- Schwartz M, Roayaie S, Uva P. Treatment of HCC in Patients Awaiting Liver Transplantation. Am J Transplant 2007;7:1875-81. [Crossref] [PubMed]
- Jiang JF, Lao YC, Yuan BH, et al. Treatment of hepatocellular carcinoma with portal vein tumor thrombus: advances and challenges. Oncotarget 2017;8:33911-21. [PubMed]
- Lu J, Zhang XP, Zhong BY, et al. Management of patients with hepatocellular carcinoma and portal vein tumour thrombosis: comparing east and west. Lancet Gastroenterol Hepatol 2019;4:721-30. [Crossref] [PubMed]
- Bae SH, Park HC. Editorial on combination treatment beyond sorafenib alone for hepatocellular carcinoma with portal vein tumor thrombosis. Transl Cancer Res 2017;6:S637-42. [Crossref]
- Llovet JM, Bustamante J, Castells A, et al. Natural history of untreated nonsurgical hepatocellular carcinoma: rationale for the design and evaluation of therapeutic trials. Hepatology 1999;29:62-7. [Crossref] [PubMed]
- Liver Cancer Study Group of Japan. The general rules for the clinical and pathological study of primary liver cancer. Jpn J Surg 1989;19:98-129. [Crossref] [PubMed]
- Mei MH, Chen Q, Yang JH. Clinicopathological staging of portal vein tumor thrombus in hepatocellular carcinoma and its significance. Chin J Hepatobiliary Surg 2006;12:374-7.
- Shi J, Lai EC, Li N, et al. A new classification for hepatocellular carcinoma with portal vein tumor thrombus. Hepatobiliary Pancreat Sci 2011;18:74-80. [Crossref] [PubMed]
- Hozo SP, Djulbegovic B, Hozo I. Estimating the mean and variance from the median, range, and the size of a sample. BMC Med Res Methodol 2005;5:13. [Crossref] [PubMed]
- Mantel N, Haenszel W. Statistical aspects of the analysis of data from retrospective studies of disease. J Natl Cancer Inst 1959;22:719-48. [PubMed]
- DerSimonian R, Laird N. Meta-analysis in clinical trials. Control Clin Trials 1986;7:177-88. [Crossref] [PubMed]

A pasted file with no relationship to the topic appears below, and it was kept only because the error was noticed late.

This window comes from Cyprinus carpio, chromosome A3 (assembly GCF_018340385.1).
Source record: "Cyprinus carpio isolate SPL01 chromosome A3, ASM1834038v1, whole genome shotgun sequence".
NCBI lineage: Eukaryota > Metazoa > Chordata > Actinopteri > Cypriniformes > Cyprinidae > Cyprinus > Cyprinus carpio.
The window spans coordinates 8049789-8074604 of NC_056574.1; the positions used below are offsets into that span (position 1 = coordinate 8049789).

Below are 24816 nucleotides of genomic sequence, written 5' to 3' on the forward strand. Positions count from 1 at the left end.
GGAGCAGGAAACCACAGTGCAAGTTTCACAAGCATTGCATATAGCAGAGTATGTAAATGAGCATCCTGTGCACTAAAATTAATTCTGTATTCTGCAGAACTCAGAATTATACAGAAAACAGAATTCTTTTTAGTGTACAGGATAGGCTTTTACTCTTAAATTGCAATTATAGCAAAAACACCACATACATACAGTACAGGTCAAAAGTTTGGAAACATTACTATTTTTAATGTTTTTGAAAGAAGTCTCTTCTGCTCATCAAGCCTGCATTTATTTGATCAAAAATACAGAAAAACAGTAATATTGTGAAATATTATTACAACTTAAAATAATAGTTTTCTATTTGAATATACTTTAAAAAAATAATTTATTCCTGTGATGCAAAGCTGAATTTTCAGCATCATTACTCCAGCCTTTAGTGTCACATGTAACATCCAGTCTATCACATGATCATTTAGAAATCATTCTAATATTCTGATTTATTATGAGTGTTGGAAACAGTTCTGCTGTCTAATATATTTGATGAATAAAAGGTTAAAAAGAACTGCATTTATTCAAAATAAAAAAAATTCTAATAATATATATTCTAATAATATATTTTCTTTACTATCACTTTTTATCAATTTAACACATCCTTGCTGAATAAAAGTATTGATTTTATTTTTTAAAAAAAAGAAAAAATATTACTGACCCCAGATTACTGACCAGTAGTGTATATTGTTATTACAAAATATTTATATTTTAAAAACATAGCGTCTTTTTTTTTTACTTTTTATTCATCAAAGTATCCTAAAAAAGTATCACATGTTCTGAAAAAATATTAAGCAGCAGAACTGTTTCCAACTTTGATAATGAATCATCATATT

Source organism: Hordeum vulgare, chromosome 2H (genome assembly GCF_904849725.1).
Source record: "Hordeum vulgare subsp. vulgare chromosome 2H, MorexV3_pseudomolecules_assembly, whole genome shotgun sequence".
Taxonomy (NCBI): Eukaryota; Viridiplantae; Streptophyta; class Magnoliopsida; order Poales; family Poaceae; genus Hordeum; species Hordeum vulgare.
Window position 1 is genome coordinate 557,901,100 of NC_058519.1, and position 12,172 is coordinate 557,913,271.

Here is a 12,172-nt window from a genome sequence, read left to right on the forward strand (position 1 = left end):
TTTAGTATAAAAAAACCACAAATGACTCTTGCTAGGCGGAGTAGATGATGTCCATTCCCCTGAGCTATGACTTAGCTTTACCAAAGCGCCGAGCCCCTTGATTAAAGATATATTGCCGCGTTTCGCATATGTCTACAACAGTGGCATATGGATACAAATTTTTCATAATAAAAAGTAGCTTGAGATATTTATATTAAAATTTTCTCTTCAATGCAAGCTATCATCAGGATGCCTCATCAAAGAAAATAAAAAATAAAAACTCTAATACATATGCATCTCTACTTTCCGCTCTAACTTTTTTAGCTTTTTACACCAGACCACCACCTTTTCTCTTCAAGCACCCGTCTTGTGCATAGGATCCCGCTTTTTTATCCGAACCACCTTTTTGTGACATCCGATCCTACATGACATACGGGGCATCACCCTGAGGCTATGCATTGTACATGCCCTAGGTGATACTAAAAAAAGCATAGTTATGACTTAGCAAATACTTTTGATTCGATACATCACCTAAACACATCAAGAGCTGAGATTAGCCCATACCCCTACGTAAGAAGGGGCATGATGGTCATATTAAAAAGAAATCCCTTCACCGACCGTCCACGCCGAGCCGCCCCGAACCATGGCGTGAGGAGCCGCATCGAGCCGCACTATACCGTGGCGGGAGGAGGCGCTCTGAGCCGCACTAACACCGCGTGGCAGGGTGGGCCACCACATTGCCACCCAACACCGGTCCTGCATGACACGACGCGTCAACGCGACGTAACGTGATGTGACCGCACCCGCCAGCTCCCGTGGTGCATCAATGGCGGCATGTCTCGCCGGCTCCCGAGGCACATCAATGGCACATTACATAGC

- Vandenbroucke JP, von Elm E, Altman DG, et al. Strengthening the Reporting of Observational Studies in Epidemiology (STROBE): Explanation and Elaboration. Ann Intern Med 2007;147:W163-94. [PubMed]
- Zheng N, Wei X, Zhang D, et al. Hepatic resection or transarterial chemoembolization for hepatocellular carcinoma with portal vein tumor thrombus. Medicine (Baltimore) 2016;95:e3959. [Crossref] [PubMed]
- Lee JM, Jang BK, Lee YJ, et al. Survival outcomes of hepatic resection compared with transarterial chemoembolization or sorafenib for hepatocellular carcinoma with portal vein tumor thrombosis. Clin Mol Hepatol 2016;22:160-7. [Crossref] [PubMed]
- Peng ZW, Guo RP, Zhang YJ, et al. Hepatic resection versus transcatheter arterial chemoembolization for the treatment of hepatocellular carcinoma with portal vein tumor thrombus. Cancer 2012;118:4725-36. [Crossref] [PubMed]
- Liu PH, Lee YH, Hsia CY, et al. Surgical resection versus transarterial chemoembolization for hepatocellular carcinoma with portal vein tumor thrombosis: a propensity score analysis. Ann Surg Oncol 2014;21:1825-33. [Crossref] [PubMed]
- Ye JZ, Zhang YQ, Ye HH, et al. Appropriate treatment strategies improve survival of hepatocellular carcinoma patients with portal vein tumor thrombus. World J Gastroenterol 2014;20:17141-7. [Crossref] [PubMed]
- Cheng SQ, Wu MC, Chen H, et al. Hepatocellular carcinoma with tumor thrombi in the portal vein. A comparison of therapeutic effects by different treatments. Zhonghua Zhong Liu Za Zhi 2005;27:183-5. [PubMed]
- Jianyong L, Jinjing Z, Wentao W, et al. Preoperative Transcatheter Arterial Chemoembolization for Resectable Hepatocellular Carcinoma: A Single Center Analysis. Ann Hepatol 2014;13:394-402. [Crossref] [PubMed]
- Luo J, Guo RP, Lai EC, et al. Transarterial chemoembolization for unresectable hepatocellular carcinoma with portal vein tumor thrombosis: a prospective comparative study. Ann Surg Oncol 2011;18:413-20. [Crossref] [PubMed]
- Fan J, Zhou J, Wu ZQ, et al. Efficacy of different treatment strategies for hepatocellular carcinoma with portal vein tumor thrombosis. World J Gastroenterol 2005;11:1215-9. [Crossref] [PubMed]
- Arii S, Tanaka S, Mitsunori Y, et al. Surgical Strategies for Hepatocellular Carcinoma with Special Reference to Anatomical Hepatic Resection and Intraoperative Contrast-Enhanced Ultrasonography. Oncology 2010;78:125-30. [Crossref] [PubMed]